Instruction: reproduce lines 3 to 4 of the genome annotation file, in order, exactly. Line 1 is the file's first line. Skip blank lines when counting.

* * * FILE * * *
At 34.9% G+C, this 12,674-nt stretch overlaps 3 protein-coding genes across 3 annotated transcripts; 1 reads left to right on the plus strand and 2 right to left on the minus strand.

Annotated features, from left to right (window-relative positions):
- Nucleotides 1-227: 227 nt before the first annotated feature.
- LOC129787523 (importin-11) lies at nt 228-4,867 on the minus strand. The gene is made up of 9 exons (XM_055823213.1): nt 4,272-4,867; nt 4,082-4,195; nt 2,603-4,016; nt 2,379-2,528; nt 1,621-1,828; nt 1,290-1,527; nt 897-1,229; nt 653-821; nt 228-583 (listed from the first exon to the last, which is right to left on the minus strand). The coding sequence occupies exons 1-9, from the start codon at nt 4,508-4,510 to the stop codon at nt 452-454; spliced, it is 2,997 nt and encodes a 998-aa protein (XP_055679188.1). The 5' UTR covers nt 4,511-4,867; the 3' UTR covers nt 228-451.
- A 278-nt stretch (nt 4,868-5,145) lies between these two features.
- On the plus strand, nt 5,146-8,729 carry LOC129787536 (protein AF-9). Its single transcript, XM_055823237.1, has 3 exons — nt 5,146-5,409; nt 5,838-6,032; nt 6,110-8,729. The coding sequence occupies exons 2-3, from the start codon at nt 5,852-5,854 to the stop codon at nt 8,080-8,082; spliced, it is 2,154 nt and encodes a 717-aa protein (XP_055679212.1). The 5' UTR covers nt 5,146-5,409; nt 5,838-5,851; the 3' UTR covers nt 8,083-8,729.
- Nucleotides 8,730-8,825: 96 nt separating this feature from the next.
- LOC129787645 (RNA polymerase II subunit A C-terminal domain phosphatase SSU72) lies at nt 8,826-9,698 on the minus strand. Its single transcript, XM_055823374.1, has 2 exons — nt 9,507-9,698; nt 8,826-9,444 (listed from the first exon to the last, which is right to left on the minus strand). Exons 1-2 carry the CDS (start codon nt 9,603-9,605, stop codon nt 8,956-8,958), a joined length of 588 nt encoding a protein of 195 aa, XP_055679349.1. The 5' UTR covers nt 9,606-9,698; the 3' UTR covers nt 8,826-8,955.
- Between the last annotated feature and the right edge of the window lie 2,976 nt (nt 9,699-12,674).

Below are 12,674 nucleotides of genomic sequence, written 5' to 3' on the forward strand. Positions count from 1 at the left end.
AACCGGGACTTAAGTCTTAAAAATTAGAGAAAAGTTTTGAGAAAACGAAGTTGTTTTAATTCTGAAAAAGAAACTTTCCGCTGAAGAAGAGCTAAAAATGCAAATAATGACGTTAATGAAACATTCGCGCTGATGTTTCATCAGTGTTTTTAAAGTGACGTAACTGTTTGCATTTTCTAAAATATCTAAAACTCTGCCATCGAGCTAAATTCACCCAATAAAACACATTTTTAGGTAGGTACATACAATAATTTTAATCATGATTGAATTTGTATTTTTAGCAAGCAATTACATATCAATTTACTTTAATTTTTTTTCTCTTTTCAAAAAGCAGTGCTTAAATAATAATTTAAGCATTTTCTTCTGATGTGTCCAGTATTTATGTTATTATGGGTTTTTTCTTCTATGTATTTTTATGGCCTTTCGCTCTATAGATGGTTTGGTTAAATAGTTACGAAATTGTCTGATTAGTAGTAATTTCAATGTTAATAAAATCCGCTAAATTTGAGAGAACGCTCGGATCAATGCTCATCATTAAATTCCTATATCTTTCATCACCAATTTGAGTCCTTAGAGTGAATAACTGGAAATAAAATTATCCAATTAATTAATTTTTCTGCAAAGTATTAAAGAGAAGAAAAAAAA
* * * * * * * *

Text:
- Nucleotides 1-227: 227 nt before the first annotated feature.
- LOC129787523 (importin-11) lies at nt 228-4,867 on the minus strand. The gene is made up of 9 exons (XM_055823213.1): nt 4,272-4,867; nt 4,082-4,195; nt 2,603-4,016; nt 2,379-2,528; nt 1,621-1,828; nt 1,290-1,527; nt 897-1,229; nt 653-821; nt 228-583 (listed from the first exon to the last, which is right to left on the minus strand). The coding sequence occupies exons 1-9, from the start codon at nt 4,508-4,510 to the stop codon at nt 452-454; spliced, it is 2,997 nt and encodes a 998-aa protein (XP_055679188.1). The 5' UTR covers nt 4,511-4,867; the 3' UTR covers nt 228-451.